Southwestern Electric Power Company on Tuesday fired back at a group opposing the $4.5 billion “Wind Catcher” project designed to deliver wind-powered energy to Arkansas.

Clean Line
Arkansas Business

Arkansas's congressional delegation has asked U.S. Energy Secretary Rick Perry to block plans for a power line across the state, arguing that recent setbacks make it unlikely for the project to continue.

Delegation members sent a letter to Perry on Tuesday urging the Energy Department to either "pause or terminate" the $2.5 billion Clean Line Energy project. The project is expected to bring several hundred miles of wind power lines through Arkansas, which landowners say would lower property values.

Scenic Hill Solar CEO Bill Halter.
Bobby Ampezzan / Arkansas Public Media

While the energy sector is bracing for higher prices under the impact of President Trump’s 30-percent tariff on solar goods manufactured outside the U.S. the city of Clarksville is ready to turn on Arkansas’s largest municipal solar array. The $10 million project was constructed by Arkansas-based Scenic Hill Solar. It’ll ceremonially open on Wednesday six months ahead of schedule.

CEO Bill Halter says it was made mostly with imported parts out of necessity. He expects future arrays to be more costly with the imposition of tariffs.

Arkansas Public Service Commissioner Kim O'Guinn was appointed by Governor Asa Hutchinson in Nov. 2016.
Jacob Kauffman / KUAR

Governor Asa Hutchinson is calling on the state’s Public Service Commission and utility companies to “take the necessary steps to pass on the benefits” of Congress’s new corporate tax cut to Arkansas ratepayers. The Republican governor detailed his request to PSC Chairman Ted Thomas in a letter Thursday.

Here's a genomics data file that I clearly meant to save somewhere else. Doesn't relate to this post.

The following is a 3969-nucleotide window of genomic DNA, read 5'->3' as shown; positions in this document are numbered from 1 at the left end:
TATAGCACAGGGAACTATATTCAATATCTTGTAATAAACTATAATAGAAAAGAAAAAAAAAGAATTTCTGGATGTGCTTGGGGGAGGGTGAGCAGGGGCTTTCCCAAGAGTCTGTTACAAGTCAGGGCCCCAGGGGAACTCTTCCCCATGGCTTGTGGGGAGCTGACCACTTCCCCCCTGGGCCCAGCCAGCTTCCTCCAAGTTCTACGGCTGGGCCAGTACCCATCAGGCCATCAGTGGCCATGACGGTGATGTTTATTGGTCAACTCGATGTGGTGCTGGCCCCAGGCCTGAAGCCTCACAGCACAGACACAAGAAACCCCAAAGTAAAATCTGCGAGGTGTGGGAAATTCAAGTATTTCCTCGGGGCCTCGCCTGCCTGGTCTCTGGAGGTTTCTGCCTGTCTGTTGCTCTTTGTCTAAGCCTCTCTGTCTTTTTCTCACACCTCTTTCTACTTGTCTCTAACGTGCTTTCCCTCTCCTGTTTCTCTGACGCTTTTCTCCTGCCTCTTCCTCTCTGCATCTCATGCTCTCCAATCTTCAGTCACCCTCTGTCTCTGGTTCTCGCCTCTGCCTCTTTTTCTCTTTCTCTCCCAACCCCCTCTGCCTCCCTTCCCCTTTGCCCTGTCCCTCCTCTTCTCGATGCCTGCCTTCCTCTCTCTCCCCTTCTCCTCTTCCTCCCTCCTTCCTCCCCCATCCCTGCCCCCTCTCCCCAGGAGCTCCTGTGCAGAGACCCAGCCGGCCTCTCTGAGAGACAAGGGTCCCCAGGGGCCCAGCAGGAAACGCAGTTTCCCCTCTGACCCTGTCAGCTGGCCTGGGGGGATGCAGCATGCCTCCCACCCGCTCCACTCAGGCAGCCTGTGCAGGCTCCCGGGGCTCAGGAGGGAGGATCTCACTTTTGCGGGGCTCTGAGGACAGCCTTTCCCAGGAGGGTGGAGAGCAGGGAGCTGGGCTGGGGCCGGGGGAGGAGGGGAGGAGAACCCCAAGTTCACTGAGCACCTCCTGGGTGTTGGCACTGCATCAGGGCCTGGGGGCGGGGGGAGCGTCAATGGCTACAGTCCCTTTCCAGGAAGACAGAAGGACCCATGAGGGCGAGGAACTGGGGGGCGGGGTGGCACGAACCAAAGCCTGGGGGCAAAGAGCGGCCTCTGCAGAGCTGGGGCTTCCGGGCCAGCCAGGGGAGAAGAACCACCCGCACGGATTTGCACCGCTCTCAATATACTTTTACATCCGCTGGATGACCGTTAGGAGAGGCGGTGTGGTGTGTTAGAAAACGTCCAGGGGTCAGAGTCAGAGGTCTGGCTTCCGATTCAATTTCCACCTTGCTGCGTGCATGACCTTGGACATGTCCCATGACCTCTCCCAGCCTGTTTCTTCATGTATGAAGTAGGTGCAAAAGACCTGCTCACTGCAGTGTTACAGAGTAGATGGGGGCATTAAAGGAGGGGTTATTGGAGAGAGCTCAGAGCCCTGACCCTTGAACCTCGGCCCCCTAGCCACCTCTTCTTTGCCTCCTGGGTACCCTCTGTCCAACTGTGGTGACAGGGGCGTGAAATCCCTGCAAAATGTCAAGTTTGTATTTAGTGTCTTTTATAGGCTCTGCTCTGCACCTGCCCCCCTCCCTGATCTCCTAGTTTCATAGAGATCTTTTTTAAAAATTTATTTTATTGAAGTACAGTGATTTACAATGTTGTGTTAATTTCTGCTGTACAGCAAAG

Assistant Pro Tempore 1st District Senator Eddie Joe Williams (R-Cabot).
Jacob Kauffman / KUAR

President Donald Trump has appointed an Arkansas state Senator as the federal representative on the Southern States Energy Board. Eddie Joe Williams says he’ll be sworn into the new post in 30 to 45 days, and in the meantime he’ll resign as state Senator.

He’s held an elected office of kind or another in the Cabot area since the early 2000’s. He was elected to the Senate in 2010. A special election will have to be called to fill out the remainder of his term.

Arkansas Nuclear One Entergy power plant
Wikipedia

Arkansas leaders are responding to the expected announcement Tuesday from the head of the federal Environmental Protection Agency to roll back Obama-era regulations.

The Clean Power Plan was intended to significantly curb pollution by regulating the carbon emissions from different types of power plants. Arkansas Attorney General Leslie Rutledge was part of a 29-state coalition challenging the legality of the plan. In February 2016 the U.S. Supreme Court agreed to stay compliance with the regulations while it waited to judge legal merits of the plan.

For interested onlookers like Arkansas Energy Office program manager Chet Howland, the filing today by the Net Metering Working Group is a not-unexpected, slight disappointment.

The group is the creation of the Public Service Commission (at the request of the General Assembly) to examine net metering: the practice of pushing the electricity generated by windmills or solar power systems back onto the grid, and getting credit for it from energy utilities.

An electric utility that serves about 113,000 customers in western Arkansas says it plans to buy a significant portion of the nation's largest wind farm, currently being built in the Oklahoma panhandle and scheduled for completion in 2020.